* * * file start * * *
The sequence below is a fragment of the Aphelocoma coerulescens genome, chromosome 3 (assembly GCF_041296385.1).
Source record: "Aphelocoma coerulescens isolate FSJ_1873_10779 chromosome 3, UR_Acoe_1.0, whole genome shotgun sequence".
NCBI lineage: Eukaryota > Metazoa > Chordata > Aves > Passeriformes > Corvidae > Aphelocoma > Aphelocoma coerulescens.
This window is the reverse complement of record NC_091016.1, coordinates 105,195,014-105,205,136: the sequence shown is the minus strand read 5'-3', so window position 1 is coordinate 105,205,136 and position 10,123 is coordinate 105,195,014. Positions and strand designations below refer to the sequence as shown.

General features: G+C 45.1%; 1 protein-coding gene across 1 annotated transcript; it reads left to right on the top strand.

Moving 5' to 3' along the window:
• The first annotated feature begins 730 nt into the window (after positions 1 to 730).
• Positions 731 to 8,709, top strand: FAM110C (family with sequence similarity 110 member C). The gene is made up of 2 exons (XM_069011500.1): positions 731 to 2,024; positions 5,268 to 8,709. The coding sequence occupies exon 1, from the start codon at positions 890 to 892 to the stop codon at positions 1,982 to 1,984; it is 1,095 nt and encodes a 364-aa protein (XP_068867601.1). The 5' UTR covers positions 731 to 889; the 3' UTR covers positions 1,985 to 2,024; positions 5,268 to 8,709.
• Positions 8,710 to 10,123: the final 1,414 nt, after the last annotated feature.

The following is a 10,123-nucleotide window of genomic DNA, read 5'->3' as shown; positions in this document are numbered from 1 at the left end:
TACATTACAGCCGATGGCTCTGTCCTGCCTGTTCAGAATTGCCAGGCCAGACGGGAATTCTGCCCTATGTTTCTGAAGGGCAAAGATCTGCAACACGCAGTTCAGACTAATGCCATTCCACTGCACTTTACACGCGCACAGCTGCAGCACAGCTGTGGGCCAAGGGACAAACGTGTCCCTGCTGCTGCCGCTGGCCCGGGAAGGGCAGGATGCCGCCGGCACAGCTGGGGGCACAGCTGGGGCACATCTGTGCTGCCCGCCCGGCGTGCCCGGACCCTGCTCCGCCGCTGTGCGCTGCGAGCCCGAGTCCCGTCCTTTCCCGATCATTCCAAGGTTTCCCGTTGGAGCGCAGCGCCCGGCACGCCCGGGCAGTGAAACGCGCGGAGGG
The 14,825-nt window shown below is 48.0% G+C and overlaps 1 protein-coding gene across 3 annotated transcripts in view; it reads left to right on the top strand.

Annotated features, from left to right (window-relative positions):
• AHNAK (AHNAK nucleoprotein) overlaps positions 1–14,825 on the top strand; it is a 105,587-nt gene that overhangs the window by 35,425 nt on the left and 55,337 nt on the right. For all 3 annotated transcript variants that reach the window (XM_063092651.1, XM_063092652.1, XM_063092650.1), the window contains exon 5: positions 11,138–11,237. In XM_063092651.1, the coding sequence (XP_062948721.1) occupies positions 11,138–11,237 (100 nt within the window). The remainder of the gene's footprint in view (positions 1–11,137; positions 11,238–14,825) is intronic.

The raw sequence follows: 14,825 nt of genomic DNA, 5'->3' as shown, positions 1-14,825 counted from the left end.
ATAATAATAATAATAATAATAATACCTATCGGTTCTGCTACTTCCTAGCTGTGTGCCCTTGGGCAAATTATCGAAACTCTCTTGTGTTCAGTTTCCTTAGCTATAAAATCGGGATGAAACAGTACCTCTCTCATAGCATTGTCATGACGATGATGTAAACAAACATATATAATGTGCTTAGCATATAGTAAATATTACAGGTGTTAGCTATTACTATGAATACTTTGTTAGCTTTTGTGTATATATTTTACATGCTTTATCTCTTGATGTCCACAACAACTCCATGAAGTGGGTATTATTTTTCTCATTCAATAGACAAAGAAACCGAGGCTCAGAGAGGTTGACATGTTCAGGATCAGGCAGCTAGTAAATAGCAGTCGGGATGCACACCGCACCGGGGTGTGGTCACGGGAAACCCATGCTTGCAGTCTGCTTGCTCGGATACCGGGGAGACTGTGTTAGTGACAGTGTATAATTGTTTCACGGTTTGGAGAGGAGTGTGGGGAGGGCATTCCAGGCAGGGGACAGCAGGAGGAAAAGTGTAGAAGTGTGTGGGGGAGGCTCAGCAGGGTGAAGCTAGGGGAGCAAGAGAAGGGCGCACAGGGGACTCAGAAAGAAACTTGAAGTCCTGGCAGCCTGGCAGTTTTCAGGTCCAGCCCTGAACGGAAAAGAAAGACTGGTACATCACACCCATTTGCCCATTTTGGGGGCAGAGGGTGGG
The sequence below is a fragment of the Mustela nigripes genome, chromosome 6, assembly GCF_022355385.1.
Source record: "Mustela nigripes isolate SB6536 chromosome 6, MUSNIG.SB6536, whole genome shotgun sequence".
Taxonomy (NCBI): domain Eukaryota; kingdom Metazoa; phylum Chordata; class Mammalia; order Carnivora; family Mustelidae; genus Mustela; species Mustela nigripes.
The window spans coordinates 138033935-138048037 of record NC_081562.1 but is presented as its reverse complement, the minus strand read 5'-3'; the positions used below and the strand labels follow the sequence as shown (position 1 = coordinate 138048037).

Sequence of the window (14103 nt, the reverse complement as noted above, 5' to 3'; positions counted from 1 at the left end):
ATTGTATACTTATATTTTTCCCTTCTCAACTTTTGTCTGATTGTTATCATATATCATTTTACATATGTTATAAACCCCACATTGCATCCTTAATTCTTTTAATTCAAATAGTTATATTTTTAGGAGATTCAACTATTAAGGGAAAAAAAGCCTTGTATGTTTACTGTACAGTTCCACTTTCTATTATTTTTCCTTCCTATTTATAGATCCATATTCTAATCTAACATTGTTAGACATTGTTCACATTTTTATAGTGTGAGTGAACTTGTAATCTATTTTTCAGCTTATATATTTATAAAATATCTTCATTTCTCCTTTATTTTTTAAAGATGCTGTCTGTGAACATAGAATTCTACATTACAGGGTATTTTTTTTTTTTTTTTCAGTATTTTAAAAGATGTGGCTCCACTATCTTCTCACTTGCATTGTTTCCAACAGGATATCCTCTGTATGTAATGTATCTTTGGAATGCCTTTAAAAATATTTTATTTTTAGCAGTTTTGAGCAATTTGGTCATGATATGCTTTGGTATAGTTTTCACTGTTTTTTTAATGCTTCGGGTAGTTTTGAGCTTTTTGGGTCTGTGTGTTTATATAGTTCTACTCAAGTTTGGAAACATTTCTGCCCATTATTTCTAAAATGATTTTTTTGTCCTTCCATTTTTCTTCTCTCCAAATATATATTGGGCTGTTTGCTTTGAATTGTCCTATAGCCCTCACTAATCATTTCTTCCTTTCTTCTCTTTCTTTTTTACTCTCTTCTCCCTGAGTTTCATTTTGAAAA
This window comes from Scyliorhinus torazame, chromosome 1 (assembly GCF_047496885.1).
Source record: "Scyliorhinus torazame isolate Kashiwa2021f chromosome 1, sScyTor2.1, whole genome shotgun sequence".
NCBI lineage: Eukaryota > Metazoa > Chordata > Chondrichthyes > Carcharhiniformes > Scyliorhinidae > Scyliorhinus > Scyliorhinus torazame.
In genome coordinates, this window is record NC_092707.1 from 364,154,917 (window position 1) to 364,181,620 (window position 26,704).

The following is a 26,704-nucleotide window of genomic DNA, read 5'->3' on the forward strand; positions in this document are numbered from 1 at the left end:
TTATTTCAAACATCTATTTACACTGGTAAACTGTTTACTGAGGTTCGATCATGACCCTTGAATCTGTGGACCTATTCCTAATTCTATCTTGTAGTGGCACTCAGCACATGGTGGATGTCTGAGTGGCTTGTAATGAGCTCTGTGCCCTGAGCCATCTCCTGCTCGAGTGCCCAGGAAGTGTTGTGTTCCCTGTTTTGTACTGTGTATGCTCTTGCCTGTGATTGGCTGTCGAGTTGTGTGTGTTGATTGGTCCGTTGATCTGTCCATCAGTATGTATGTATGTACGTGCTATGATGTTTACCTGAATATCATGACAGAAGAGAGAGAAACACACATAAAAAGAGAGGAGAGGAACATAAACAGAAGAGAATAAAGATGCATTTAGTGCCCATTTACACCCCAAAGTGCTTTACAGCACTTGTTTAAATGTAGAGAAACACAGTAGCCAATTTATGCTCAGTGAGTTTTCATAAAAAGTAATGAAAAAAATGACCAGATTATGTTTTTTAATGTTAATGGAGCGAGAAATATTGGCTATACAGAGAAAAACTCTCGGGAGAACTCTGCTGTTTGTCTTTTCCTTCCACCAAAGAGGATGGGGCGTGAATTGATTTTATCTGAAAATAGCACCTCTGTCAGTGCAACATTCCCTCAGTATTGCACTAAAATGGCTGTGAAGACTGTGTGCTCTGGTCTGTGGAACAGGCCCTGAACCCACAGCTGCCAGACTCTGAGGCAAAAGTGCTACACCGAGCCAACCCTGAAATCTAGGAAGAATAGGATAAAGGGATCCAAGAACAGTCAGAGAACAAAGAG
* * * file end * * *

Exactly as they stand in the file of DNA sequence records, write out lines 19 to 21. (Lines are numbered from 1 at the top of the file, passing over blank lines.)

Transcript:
Taxonomy (NCBI): domain Eukaryota; kingdom Metazoa; phylum Chordata; class Mammalia; order Carnivora; family Mustelidae; genus Mustela; species Mustela nigripes.
The window spans coordinates 138033935-138048037 of record NC_081562.1 but is presented as its reverse complement, the minus strand read 5'-3'; the positions used below and the strand labels follow the sequence as shown (position 1 = coordinate 138048037).

Sequence of the window (14103 nt, the reverse complement as noted above, 5' to 3'; positions counted from 1 at the left end):